Why Whole Foods Are the Key to Keeping Pounds Off
The obesity epidemic in the US remains a puzzle to researchers and policymakers. A widely publicized report issued in June 2010
concluded obesity “threatens America’s future.” Both the health and financial costs are staggering and unsustainable.
In just the past year, the adult obesity rate rose in 28 states, falling only in the District of Columbia. If everyone were a healthy weight, Medicare costs would be 8.5% lower and Medicaid would be 11.8% lower.
There’s only one problem. The mainstream nutrition guidelines the report describes to get everyone thin don’t work. These dietary recommendations had the Federal stamp of approval for the last five years, yet obesity rates have skyrocketed in that time.
A complete change in how Americans eat is the answer. Half measures are basically useless and give only the illusion of getting anywhere. This illusion is dangerous because it prevents meaningful action.
A whole foods, plant-based diet is the solution to permanent, hunger-free weight loss. Studies consistently find that people on a plant-based diet are significantly thinner than followers of a meat and dairy diet. For example, one comprehensive review of medical journal articles concluded 38 out of 40 studies found those who avoid meat weigh substantially less than those who eat meat. (See references to Chapter Two of The Perfect Formula Diet for many more studies looking at the relative weight of those on animal-free diets.)
Of course, there are plant-based eaters who still weigh too much. This time, whole foods rather than manufactured foods are the answer. Most importantly, Americans consumed an average 640 calories of added fats per person every day in 2008. That equates to almost 67 pounds of fat on your body just in one year. Think margarine, olive oil, and every other vegetable oil as the likely culprits here, if you are overweight on a plant-based diet. Of course, if you consume oil but are not overweight, you might be short-changing yourself the vital nutrients found only in whole foods (by eating fewer whole foods to keep your calorie count in check).
So what is it about a whole foods diet that will get you to a healthy weight without deprivation or a growling stomach? Six key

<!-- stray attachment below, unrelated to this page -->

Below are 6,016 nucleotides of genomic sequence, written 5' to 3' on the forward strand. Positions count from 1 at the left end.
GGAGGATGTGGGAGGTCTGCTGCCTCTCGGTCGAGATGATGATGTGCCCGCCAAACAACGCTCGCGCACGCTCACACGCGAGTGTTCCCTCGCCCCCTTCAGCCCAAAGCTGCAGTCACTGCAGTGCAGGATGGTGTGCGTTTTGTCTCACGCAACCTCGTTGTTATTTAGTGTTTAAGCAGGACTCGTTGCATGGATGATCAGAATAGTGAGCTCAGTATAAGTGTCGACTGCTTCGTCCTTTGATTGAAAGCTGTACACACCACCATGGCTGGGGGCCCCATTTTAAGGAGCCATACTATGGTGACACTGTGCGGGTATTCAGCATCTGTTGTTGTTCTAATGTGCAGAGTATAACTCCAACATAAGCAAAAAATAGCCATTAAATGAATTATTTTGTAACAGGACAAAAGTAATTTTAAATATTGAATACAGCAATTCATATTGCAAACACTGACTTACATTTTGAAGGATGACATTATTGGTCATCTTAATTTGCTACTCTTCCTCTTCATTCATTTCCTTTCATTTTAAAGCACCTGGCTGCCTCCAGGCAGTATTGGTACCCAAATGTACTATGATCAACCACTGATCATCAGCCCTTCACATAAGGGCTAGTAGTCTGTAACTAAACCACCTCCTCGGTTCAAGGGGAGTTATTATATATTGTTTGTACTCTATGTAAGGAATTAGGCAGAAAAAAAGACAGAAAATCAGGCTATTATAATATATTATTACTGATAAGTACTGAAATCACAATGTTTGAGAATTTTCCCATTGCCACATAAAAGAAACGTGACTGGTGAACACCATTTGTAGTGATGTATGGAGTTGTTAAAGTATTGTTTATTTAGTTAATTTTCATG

mechanisms drive success.
1. Your body has exquisitely tuned sensors for both calories and nutrients. When it gets enough of both, your appetite automatically turns off. A meat and dairy diet has loads of calories, but lacks sufficient nutrients. Your body keeps sending you out to get more food in the quest to survive. Natural appetite controls are disabled in the futile mission of getting optimal nutrition from animal and manufactured foods.
2. Animal and manufactured foods have addictive properties. You may eat when not really hungry just for a “food high.” Irresistible food cravings drive eating binges. Whole plants do not have this addictive quality, so it’s way easier to consume them only when you are actually hungry.
3. Whole plant foods are dense with fiber, which is not digestible by humans. Fiber makes you feel full but adds zero effective calories. This is not true for ruminants like cows, deer, and moose, who actually can digest fiber. You would need three more stomachs to be able to equal this feat.
4. Caloric density is the amount of calories in a spoonful or forkful of food. Vegetables and fruits have the lowest caloric density of all foods. In fact, you would have trouble getting enough calories from
just fruits and veggies. Potatoes, beans, and whole grains round out the whole foods menu, allowing you to feel full and satisfied. Animal and manufactured foods, on the other hand, tend to have higher caloric density than whole plant foods. This means you have to eat more calories to fill your stomach.
5. High energy is a great side effect of a whole foods, plant-based diet. With all that vigor, you will naturally want to exercise more. The activity burns calories and can even rev up your metabolism so you burn more calories all day long.
6. The excess proteins in animal foods push up levels of a hormone called insulin-like growth factor-1, or IGF-1 for short. In addition to being a cancer-promoter, IGF-1 spurs growth. In fact, factory farms feed animal protein to naturally vegetarian animals, such as cows, to speed maturation and make the animal gain weight faster. Animal protein has the same effect on people. IGF-1 may be one mechanism for this outcome.
Here’s the bottom line. Choose a variety of whole plant foods: vegetables, fruits, beans, potatoes, and whole grains. Eat when you are hungry and stop when you are full. Take a walk with your new-found energy. Then go shopping for some smaller size clothes.
Intrigued? Now you can use our Whole Foods Blog Finder to target informative, fun postings on plant-based nutrition. Quick information at no cost!
Blog posting by Janice Stanger, Ph.D. Janice authored The Perfect Formula Diet, a nutrition book built on sustainable food choices. Enjoy six kinds of whole foods for permanent, hunger-free weight loss and health.